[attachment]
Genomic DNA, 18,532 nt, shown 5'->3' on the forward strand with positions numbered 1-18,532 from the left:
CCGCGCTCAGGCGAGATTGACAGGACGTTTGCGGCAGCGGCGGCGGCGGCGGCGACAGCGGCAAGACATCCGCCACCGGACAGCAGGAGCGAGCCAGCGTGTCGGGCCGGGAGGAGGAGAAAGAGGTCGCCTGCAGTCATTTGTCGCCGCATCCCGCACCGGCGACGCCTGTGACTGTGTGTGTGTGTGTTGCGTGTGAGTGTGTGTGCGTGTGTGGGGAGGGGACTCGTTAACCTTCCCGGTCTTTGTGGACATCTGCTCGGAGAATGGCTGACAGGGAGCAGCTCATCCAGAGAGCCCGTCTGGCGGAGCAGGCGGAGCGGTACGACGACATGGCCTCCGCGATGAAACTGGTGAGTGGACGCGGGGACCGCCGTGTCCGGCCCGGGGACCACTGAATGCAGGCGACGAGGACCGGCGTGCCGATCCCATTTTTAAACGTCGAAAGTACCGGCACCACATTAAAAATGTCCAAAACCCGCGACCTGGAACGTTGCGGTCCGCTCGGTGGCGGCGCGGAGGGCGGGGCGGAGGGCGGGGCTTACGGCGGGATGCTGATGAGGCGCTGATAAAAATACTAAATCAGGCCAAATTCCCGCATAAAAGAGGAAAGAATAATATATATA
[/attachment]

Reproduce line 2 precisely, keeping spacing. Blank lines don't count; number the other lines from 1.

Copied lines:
CCGCGCTCAGGCGAGATTGACAGGACGTTTGCGGCAGCGGCGGCGGCGGCGGCGACAGCGGCAAGACATCCGCCACCGGACAGCAGGAGCGAGCCAGCGTGTCGGGCCGGGAGGAGGAGAAAGAGGTCGCCTGCAGTCATTTGTCGCCGCATCCCGCACCGGCGACGCCTGTGACTGTGTGTGTGTGTGTTGCGTGTGAGTGTGTGTGCGTGTGTGGGGAGGGGACTCGTTAACCTTCCCGGTCTTTGTGGACATCTGCTCGGAGAATGGCTGACAGGGAGCAGCTCATCCAGAGAGCCCGTCTGGCGGAGCAGGCGGAGCGGTACGACGACATGGCCTCCGCGATGAAACTGGTGAGTGGACGCGGGGACCGCCGTGTCCGGCCCGGGGACCACTGAATGCAGGCGACGAGGACCGGCGTGCCGATCCCATTTTTAAACGTCGAAAGTACCGGCACCACATTAAAAATGTCCAAAACCCGCGACCTGGAACGTTGCGGTCCGCTCGGTGGCGGCGCGGAGGGCGGGGCGGAGGGCGGGGCTTACGGCGGGATGCTGATGAGGCGCTGATAAAAATACTAAATCAGGCCAAATTCCCGCATAAAAGAGGAAAGAATAATATATATA